From  the  book


THE  ENGLISH  SUNDAY (1901)


LECTURE VI 



WORK AND RECREATION



YOU will perhaps remember that I said that the Sunday of the working classes must be considered separately. What we have to do is (1) to form a clear conception of what the Sunday should be for ourselves, and then (2) how far this standard is desirable, or even possible in their case. 


And I am now considering those portions of our working classes who are in some real measure Christian with whatever inconsistencies, and not those who are merely Christian in name, if indeed they are so much as that. Nor am I taking into account those true, simple devout people in that class whom we might well take as our example.


The difference between us and the working classes which has to be considered in regard to the Sunday, does not relate to the standard of piety which they are to aim at, or their place in God's kingdom. There their place is specially assured by the words of the Lord Himself and the whole character of His ministry. The disadvantage according to Him is not on the side of poverty, but on the side of wealth. 


However in the particular matter which we are considering there are important differences. 


First there is the impossibility of the working classes getting relaxation on any other day, while we can get it on other days. And they need relaxation and recreation as well as mere physical rest. Try to put yourself in the position of a man who has no daylight hours which he can call his own on any day except Sunday, and you will see that Sunday must be a very different thing to him from what it is to you.


Secondly, the quiet, seclusion, home interests, enjoyment of nature which are so freely at our command, and are possible even in the country labourer's cottage home, are impossible or nearly so to the dwellers in the crowded alleys and courts of London and other great cities. I do not see how we can press on them as a general rule that the day is to be made exclusively a religious day, on which ordinary recreations should be laid aside, although I believe this is the right aim for ourselves.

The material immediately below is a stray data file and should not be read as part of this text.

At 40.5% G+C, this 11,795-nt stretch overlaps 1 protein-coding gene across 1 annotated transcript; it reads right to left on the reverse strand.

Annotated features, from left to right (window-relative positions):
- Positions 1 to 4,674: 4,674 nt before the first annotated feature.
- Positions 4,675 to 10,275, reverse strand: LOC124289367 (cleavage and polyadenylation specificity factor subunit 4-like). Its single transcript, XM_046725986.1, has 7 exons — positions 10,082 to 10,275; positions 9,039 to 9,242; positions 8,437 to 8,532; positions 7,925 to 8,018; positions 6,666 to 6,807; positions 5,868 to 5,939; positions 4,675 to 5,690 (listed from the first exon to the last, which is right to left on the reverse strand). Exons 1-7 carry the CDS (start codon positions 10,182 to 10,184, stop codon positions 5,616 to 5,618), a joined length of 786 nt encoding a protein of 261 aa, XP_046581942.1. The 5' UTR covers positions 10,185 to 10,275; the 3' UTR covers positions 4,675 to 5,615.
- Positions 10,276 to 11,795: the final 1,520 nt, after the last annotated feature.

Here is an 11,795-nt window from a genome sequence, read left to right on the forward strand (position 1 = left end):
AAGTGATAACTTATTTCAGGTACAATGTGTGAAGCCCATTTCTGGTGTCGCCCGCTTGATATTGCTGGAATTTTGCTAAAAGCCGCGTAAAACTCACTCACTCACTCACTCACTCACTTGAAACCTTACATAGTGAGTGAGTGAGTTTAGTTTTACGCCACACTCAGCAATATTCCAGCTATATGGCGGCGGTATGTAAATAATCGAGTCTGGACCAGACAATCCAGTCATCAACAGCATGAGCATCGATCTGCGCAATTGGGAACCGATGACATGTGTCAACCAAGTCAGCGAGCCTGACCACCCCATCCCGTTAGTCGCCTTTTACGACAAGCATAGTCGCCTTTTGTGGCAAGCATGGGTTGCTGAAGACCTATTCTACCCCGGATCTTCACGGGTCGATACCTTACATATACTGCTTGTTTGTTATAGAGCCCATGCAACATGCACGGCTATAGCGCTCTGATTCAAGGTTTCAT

If the observance rested on a positive universal command, no differences of condition could be taken into account, but it does not so rest. 


[OH  HOW  CORRECT—— THERE  IS  NO  COMMAND  FROM  THE  LORD  REGARDING  SUNDAY  OBSERVANCE  IN  A  THEOLOGICAL  VIEW;  INDEED  HOW  MANY  TIMES  HAS  THE  AUTHOR  RELATED  THAT,  A  NUMBER  OF  TIMES.  SO  IT  ALL  BOILS  DOWN  TO  THE  THIS  OR  THAT  OF  HUMAN  SPECULATIONS  AS  TO  HOW  SUNDAY  SHOULD  BE  OBSERVED  -  Keith Hunt]


For them I cannot think that it is right to exclude from Sunday moderate forms of recreation, such as the use of picture galleries, museums and libraries, cycling excursions, social meetings of various kinds and the like. I hardly think that it is the part of the clergy to promote and arrange such recreations—they have other work on Sundays which demands their whole attention, and their taking part in such things is not only bad for themselves, but also creates misapprehension as to their personal estimate of the Sunday. But they should show no impatience at others taking the lead in things which are not expedient for them to do.


I can quite well imagine a London working man's Sunday which should include a good deal that we think unadvisable for ourselves, and yet should be a real refreshment to him and his family, not only in body and mind but also in spirit—a Sunday which should be welcomed by him as it returns with true thankfulness, and felt by him as a lift out of the groove of work into a freer life, a life nearer to God. The fact that this is seldom realized, and that in reality Sunday recreations engross and draw away from public worship many of our steady working people, does not weaken the argument. What we are concerned with is to establish a true ideal and then to work up to it.